Tuesday, February 2, 2010

Getting older sucks

Sometimes. Ok, most days once you're 60, sucks and the prospects aren't much better. It's the old idea between 40 and 50 you're ok, but after 50, the downhill slope starts and after 60 steepens. It doesn't really matter how fit and healthy you are, everyone goes downhill and all the small things you were up to then come to live with you fulltime.

You can exercise all you want, it won't change things except for the rare person who's genes afforded them a better body to stay fit and healthy longer. But even for them, it comes at a price, excercising harder and longer to slow the rate of the decline. They can't get better, only keep themselves from getting worse faster.

And I'm among the crowd now. Gone are the mornings of running easily 3+ miles, hiking 8-12 miles in a day with a 30-40 lb pack, even with significant elevation gain, and feeling my body at its best. It hasn't been in years and won't be there again. And that's what sucks the most.

And all the small problems that plague us in your youth become significant ones and even important ones. The persistent cold hands then is now constant from fall into spring, even year around taking stuff from the refrigerator and stiffening up within 10 minutes outside in 40 or below temperatures. All the gloves in the world won't help.

And now it's in my toes. My toes are always cold, often turn white then red when warmed. The toes are always slightly to moderately swollen. And all the socks and shoes in my closet won't keep them warm. And with my hands, this condition won't fade with time, and only get worse each year. The reality of my genes.

The problems with food and my digestive system, then considered reasons for a joke, are constant. Food can be and often is my enemy, watching what I eat every day and planning 3-5 days out just in case things don't work or go wrong. And there is nothing medical science can do to diagnose, let alone resolve it.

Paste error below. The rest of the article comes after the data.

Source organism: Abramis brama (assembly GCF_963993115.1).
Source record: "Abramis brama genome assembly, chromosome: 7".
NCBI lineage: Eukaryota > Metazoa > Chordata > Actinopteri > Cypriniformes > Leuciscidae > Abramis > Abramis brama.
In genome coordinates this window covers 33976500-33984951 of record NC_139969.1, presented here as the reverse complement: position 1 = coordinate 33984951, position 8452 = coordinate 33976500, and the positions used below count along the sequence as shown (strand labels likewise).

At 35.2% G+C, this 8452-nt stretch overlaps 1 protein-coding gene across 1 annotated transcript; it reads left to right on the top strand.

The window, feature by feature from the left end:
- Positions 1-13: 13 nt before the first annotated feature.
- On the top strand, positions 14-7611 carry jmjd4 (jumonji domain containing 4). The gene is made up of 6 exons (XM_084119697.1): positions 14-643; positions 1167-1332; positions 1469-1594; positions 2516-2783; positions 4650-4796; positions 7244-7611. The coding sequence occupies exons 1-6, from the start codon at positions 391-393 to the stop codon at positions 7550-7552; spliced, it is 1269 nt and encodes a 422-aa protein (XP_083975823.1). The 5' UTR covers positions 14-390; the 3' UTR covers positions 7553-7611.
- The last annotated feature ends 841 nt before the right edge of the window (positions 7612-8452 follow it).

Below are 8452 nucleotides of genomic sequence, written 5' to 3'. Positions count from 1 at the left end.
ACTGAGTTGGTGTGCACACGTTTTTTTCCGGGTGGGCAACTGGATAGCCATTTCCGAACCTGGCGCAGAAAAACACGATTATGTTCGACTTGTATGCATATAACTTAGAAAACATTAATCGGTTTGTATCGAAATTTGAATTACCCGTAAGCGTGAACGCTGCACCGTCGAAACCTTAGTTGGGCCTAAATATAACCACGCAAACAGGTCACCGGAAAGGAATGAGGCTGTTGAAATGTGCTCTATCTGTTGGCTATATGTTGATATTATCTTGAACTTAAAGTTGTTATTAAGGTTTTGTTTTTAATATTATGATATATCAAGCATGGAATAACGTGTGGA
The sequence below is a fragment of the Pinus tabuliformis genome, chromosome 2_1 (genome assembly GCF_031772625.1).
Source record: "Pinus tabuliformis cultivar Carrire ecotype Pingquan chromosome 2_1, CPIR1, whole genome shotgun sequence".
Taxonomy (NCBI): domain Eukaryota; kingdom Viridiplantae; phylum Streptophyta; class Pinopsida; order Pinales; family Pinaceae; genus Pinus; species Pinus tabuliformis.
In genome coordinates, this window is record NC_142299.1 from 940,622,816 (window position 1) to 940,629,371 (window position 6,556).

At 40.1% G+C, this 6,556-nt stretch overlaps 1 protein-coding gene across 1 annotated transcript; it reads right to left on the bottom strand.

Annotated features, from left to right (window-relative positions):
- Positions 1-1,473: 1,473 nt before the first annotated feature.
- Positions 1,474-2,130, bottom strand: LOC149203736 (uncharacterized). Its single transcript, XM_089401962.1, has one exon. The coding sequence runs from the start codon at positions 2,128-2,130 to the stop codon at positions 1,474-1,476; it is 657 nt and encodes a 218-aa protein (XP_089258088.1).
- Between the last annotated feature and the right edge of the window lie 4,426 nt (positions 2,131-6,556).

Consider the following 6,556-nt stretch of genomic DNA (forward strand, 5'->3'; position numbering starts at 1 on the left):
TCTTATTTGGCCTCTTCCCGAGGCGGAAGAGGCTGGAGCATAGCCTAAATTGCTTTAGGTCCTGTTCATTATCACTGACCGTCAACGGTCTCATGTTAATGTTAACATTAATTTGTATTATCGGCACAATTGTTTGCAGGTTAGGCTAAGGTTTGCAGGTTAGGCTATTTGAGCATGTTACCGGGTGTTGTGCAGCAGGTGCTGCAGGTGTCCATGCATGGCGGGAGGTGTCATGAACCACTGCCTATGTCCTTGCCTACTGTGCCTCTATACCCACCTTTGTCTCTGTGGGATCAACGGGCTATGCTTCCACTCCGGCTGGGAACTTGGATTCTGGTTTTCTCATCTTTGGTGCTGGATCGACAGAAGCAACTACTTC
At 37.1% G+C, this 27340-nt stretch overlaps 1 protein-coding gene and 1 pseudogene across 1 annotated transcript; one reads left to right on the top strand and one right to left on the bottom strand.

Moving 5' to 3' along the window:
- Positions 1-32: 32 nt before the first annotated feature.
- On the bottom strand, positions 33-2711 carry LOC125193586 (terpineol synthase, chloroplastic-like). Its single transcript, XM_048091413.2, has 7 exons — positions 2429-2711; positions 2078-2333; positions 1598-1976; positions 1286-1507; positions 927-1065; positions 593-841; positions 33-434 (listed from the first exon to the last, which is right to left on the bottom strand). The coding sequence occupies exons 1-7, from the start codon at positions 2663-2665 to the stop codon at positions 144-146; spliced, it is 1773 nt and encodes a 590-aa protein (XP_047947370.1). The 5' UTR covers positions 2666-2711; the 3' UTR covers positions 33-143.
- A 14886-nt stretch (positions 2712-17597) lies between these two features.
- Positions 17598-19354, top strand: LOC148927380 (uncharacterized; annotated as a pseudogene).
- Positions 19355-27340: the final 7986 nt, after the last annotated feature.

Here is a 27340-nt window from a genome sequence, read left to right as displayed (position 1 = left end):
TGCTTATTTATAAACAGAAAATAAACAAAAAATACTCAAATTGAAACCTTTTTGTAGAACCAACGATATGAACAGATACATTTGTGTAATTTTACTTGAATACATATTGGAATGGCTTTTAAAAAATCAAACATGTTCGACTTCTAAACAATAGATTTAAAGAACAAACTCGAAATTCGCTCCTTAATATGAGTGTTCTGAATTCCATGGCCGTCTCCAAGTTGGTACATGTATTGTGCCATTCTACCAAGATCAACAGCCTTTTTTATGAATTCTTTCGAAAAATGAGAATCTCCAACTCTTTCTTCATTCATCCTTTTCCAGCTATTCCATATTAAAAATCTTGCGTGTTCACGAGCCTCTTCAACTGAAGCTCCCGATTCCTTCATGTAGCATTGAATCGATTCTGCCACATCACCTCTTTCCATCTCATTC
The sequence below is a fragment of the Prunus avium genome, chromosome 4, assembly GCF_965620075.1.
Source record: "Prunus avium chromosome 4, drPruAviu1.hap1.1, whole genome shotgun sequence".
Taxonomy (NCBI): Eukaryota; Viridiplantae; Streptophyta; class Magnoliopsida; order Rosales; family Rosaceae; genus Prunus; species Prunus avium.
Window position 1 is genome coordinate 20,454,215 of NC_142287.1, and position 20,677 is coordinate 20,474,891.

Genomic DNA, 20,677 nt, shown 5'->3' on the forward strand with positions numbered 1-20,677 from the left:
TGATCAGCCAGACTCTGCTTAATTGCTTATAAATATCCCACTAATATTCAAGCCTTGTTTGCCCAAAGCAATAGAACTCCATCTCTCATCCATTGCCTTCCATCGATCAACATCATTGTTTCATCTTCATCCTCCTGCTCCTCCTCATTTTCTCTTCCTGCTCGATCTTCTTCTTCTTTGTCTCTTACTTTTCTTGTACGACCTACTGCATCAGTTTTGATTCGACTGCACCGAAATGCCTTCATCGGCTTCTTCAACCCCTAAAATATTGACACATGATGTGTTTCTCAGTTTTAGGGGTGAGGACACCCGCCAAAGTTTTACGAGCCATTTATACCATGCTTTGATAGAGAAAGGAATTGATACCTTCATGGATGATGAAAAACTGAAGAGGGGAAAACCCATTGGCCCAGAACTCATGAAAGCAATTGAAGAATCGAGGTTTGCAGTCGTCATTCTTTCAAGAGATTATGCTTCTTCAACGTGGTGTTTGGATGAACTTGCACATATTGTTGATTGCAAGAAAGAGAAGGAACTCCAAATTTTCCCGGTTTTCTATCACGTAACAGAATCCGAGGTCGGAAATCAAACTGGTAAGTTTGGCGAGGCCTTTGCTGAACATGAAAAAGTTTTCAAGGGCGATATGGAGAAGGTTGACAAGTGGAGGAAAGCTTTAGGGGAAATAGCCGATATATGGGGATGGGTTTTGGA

It's simply a food-sensitive system. I actually feel better when I don't eat. I only feel tired and hungry, instead of eating and feeling full, tired and sleepy. I tell people it's simple, I can write the list of approved foods on a 3x5 postit note. The list is longer occasionally but then the system and body goes south and shuts down for days on end. No matter what I eat, if anything.

And yes I know, in many ways I'm lucky to have only these few aliments at 60. I'm generally fitter and healthier than most people at 60. I can still run some distance and walk farther. I can go my outdoor photography with 40-50 lbs of camera gear, if only for a few miles. All when on the good days.

My Dysthymia comes and goes from mild to moderate (no drugs), and occasionally goes south for a few days. I know the symptoms and I've learned to float through them by puttering ("sweep the floor") on better days and watching TV (couch potato) on worse days. And I know it fades back to normal (chronic low to ok) eventually. I have just be patient.

And no, there's no cure, no "Get over it" thing, no drug, etc. that helps. I've learned at times to find the value in it, like even now, seeing what I'm thinking and feeling. To explore where I'm at mentally and emotionally, and find outlets, which not surprisingly helps get through it.

This is something you don't get over, only through. I don't want to chase the drug regimen, the forever, lifelong path of finding a drug, waiting while it works, hoping it does (all are only 50% effective), then monitoriing if it's fading to increase the dosage or find a new or additional drug. And repeat this cycle every 2-3 years. No thanks.

Knowing who I am is better than not knowing if it's me or the drug. This way I know the truth and reality of me. Nothing else, just me. I can deal with that. And writing is one of my drugs. Even while writing this in the darkening evenng hours I am slowly feeling better, like the depression is draining out my fingers.

And my humor comes back. That's my mental and emotional thermometer. My quirky, obscure, obtuse humor. I little Gary Larson, a little Robin Williams and a little Will Rogers. Weird huh? But friends love it when I'm funny. At least the smile and even laugh. It's tells me I'm normal again, for me.

And I don't see being 60 as bad. I don't hate my body as much (have always hated it). I can see, understand and accept the reality of my life. Appreciate the life and work to date. Look forward to tomorrow and the future. And feel ok, comfortably ok. For now and for, hopefully, awhile longer, until everything comes back.

But until then I'll smile and watch life and the world go by with some measure of satisfaction and enjoyment. And slowly the photographic eye and motivation comes back to pick up the camera bag and venture again to look, see and capture. In the end, what else is there?